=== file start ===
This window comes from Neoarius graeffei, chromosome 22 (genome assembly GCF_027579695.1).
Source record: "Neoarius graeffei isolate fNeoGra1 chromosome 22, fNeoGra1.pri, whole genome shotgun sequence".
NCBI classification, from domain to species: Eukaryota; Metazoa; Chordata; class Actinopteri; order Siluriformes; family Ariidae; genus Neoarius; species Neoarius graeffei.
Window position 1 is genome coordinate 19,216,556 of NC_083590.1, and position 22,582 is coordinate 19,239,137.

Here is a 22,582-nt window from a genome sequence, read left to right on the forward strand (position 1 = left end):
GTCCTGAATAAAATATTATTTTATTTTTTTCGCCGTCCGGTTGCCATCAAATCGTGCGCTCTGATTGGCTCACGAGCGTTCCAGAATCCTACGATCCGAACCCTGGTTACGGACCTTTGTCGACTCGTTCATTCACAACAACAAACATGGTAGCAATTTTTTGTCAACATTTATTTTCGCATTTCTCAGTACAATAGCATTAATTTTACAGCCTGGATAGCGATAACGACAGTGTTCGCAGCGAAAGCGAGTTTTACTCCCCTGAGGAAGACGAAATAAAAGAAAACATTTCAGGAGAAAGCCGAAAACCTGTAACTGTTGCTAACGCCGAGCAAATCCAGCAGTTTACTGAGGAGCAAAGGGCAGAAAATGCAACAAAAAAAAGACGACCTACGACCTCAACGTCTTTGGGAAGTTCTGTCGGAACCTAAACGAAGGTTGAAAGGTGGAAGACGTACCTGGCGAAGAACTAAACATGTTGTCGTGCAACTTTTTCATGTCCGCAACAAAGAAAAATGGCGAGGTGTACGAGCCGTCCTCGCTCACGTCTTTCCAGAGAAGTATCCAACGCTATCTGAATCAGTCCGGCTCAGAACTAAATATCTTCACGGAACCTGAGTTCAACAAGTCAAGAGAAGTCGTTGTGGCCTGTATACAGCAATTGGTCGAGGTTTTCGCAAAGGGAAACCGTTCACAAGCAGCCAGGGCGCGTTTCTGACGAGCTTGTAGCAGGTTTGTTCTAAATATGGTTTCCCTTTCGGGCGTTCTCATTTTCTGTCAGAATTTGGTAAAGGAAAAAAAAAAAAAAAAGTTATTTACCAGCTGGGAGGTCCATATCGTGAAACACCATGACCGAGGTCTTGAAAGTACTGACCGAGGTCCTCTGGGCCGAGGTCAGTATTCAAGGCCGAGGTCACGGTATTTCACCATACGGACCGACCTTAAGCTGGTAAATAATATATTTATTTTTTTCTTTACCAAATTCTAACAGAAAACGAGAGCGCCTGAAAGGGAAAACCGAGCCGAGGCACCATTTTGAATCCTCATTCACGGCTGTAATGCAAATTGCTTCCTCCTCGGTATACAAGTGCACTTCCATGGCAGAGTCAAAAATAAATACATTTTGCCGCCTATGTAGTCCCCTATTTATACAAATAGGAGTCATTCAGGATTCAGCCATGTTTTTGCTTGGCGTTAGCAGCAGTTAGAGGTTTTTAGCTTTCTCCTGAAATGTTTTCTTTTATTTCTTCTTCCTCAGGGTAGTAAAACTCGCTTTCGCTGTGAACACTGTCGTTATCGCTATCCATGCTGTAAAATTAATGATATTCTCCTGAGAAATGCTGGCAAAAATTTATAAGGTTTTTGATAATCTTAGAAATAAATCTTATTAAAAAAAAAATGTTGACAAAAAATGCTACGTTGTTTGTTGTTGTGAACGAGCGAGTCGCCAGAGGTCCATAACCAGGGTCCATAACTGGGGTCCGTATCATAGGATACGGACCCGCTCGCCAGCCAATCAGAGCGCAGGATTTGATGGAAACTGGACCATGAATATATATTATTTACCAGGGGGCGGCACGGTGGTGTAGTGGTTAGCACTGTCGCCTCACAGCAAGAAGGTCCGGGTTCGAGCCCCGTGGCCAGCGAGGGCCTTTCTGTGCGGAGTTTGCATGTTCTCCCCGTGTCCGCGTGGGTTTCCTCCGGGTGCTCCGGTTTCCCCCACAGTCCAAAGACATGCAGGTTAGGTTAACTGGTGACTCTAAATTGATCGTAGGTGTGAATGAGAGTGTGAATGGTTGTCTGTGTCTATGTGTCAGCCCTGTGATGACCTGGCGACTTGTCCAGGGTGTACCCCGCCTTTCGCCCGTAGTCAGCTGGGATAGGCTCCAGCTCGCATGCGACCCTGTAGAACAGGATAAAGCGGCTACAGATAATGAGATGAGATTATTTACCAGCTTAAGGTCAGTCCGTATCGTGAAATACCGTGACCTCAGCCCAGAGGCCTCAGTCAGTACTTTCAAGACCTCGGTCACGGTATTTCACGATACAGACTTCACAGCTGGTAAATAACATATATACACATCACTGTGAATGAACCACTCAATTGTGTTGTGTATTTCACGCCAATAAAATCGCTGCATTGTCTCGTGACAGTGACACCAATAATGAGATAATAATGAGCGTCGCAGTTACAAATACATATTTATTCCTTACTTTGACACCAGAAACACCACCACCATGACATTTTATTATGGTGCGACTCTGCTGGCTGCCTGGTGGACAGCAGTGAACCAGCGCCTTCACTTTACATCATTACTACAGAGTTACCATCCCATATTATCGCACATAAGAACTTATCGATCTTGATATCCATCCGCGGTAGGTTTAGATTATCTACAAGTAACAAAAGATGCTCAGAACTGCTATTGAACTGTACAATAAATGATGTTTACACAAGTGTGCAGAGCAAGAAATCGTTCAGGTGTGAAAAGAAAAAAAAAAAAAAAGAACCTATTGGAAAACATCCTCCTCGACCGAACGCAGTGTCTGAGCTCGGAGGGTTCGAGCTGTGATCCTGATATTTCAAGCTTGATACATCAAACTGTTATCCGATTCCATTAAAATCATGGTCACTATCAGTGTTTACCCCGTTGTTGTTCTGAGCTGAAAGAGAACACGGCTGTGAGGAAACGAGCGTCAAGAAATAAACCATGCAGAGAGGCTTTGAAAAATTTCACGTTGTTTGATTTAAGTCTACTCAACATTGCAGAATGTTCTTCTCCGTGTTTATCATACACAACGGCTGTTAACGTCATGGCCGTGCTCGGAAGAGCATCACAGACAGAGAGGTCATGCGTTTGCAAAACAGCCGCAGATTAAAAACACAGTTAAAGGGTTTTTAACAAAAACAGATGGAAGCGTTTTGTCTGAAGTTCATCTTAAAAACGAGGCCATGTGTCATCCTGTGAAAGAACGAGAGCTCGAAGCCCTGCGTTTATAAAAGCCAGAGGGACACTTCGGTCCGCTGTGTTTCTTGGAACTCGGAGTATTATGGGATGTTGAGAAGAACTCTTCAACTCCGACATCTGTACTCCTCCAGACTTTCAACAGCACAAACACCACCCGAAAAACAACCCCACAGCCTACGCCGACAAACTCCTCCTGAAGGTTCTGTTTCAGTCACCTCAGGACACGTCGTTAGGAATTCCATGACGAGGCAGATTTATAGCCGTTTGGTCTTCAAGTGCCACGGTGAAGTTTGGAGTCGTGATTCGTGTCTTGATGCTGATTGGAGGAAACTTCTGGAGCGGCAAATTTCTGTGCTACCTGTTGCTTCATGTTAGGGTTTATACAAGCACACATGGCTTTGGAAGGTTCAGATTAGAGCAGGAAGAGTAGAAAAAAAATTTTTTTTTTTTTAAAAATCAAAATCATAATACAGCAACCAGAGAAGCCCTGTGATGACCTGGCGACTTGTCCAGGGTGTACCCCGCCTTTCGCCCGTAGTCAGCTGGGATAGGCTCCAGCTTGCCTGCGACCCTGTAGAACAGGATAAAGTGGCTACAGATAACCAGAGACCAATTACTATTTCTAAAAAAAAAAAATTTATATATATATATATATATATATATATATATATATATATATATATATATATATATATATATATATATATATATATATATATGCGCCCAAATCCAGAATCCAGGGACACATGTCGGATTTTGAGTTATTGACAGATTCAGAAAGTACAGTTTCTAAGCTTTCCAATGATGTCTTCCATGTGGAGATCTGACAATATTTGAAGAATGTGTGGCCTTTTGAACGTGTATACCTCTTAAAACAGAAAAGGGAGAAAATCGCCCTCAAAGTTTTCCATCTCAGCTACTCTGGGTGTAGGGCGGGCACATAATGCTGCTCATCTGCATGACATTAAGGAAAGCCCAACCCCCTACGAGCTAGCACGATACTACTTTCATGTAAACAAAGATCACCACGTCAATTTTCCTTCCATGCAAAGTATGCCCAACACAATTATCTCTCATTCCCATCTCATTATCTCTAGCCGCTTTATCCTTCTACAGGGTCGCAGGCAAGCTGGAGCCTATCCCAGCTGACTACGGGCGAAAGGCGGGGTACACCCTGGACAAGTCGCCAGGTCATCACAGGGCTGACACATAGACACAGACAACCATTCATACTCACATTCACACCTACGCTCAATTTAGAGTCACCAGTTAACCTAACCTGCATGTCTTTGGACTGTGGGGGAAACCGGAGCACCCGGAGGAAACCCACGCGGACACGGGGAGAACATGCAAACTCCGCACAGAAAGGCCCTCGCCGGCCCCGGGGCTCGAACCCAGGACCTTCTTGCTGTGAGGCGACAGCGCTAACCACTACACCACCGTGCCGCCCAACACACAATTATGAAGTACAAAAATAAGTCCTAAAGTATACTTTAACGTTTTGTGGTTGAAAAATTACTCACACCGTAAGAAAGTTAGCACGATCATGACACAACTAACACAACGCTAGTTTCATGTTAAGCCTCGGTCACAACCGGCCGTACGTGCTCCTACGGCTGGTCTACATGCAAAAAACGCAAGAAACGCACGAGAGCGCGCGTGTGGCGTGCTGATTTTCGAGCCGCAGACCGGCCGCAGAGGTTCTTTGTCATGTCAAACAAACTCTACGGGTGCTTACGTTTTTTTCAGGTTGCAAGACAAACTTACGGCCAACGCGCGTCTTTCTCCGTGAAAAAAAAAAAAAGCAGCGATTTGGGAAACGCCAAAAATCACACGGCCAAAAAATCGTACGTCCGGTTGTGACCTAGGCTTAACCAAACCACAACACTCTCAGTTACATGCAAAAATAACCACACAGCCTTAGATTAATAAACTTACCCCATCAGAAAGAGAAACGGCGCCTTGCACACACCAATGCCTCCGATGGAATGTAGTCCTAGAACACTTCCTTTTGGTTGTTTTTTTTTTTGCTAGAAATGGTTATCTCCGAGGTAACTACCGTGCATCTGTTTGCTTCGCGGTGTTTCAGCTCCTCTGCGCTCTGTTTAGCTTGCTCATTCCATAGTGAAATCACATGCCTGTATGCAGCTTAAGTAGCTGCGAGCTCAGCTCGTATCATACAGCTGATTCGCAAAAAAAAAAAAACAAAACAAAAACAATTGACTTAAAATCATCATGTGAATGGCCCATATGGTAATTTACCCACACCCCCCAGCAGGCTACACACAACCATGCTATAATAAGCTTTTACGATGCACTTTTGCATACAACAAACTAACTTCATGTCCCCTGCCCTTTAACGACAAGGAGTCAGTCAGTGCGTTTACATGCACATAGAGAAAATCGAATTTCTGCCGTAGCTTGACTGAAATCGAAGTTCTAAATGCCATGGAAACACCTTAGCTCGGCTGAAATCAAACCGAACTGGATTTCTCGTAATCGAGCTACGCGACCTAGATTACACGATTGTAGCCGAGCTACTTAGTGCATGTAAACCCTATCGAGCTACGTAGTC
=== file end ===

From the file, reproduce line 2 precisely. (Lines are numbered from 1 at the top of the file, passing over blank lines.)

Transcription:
Source record: "Neoarius graeffei isolate fNeoGra1 chromosome 22, fNeoGra1.pri, whole genome shotgun sequence".